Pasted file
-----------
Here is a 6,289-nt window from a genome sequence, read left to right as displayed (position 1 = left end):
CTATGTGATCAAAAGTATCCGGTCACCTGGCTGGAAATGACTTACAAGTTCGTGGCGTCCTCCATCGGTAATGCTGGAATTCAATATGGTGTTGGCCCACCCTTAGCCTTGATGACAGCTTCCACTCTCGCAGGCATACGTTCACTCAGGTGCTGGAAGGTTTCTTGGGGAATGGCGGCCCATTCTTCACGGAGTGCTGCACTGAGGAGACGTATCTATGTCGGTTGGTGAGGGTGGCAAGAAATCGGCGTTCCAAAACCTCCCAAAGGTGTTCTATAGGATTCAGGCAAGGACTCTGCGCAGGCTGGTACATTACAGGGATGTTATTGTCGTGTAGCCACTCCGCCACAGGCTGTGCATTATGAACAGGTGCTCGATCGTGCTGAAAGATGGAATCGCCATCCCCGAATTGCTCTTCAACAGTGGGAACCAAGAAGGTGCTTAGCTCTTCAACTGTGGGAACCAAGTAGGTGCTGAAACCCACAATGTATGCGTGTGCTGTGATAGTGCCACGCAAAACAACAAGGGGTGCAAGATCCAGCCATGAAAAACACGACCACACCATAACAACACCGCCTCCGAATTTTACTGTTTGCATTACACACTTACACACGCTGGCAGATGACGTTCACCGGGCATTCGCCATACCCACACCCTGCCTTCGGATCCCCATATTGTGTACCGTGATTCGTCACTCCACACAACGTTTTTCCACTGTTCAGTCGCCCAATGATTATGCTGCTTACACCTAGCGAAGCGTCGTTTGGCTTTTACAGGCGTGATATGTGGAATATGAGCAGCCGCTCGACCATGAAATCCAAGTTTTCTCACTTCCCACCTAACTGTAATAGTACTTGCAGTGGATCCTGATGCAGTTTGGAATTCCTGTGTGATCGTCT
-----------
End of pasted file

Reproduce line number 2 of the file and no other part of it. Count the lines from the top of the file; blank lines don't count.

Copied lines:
CTATGTGATCAAAAGTATCCGGTCACCTGGCTGGAAATGACTTACAAGTTCGTGGCGTCCTCCATCGGTAATGCTGGAATTCAATATGGTGTTGGCCCACCCTTAGCCTTGATGACAGCTTCCACTCTCGCAGGCATACGTTCACTCAGGTGCTGGAAGGTTTCTTGGGGAATGGCGGCCCATTCTTCACGGAGTGCTGCACTGAGGAGACGTATCTATGTCGGTTGGTGAGGGTGGCAAGAAATCGGCGTTCCAAAACCTCCCAAAGGTGTTCTATAGGATTCAGGCAAGGACTCTGCGCAGGCTGGTACATTACAGGGATGTTATTGTCGTGTAGCCACTCCGCCACAGGCTGTGCATTATGAACAGGTGCTCGATCGTGCTGAAAGATGGAATCGCCATCCCCGAATTGCTCTTCAACAGTGGGAACCAAGAAGGTGCTTAGCTCTTCAACTGTGGGAACCAAGTAGGTGCTGAAACCCACAATGTATGCGTGTGCTGTGATAGTGCCACGCAAAACAACAAGGGGTGCAAGATCCAGCCATGAAAAACACGACCACACCATAACAACACCGCCTCCGAATTTTACTGTTTGCATTACACACTTACACACGCTGGCAGATGACGTTCACCGGGCATTCGCCATACCCACACCCTGCCTTCGGATCCCCATATTGTGTACCGTGATTCGTCACTCCACACAACGTTTTTCCACTGTTCAGTCGCCCAATGATTATGCTGCTTACACCTAGCGAAGCGTCGTTTGGCTTTTACAGGCGTGATATGTGGAATATGAGCAGCCGCTCGACCATGAAATCCAAGTTTTCTCACTTCCCACCTAACTGTAATAGTACTTGCAGTGGATCCTGATGCAGTTTGGAATTCCTGTGTGATCGTCT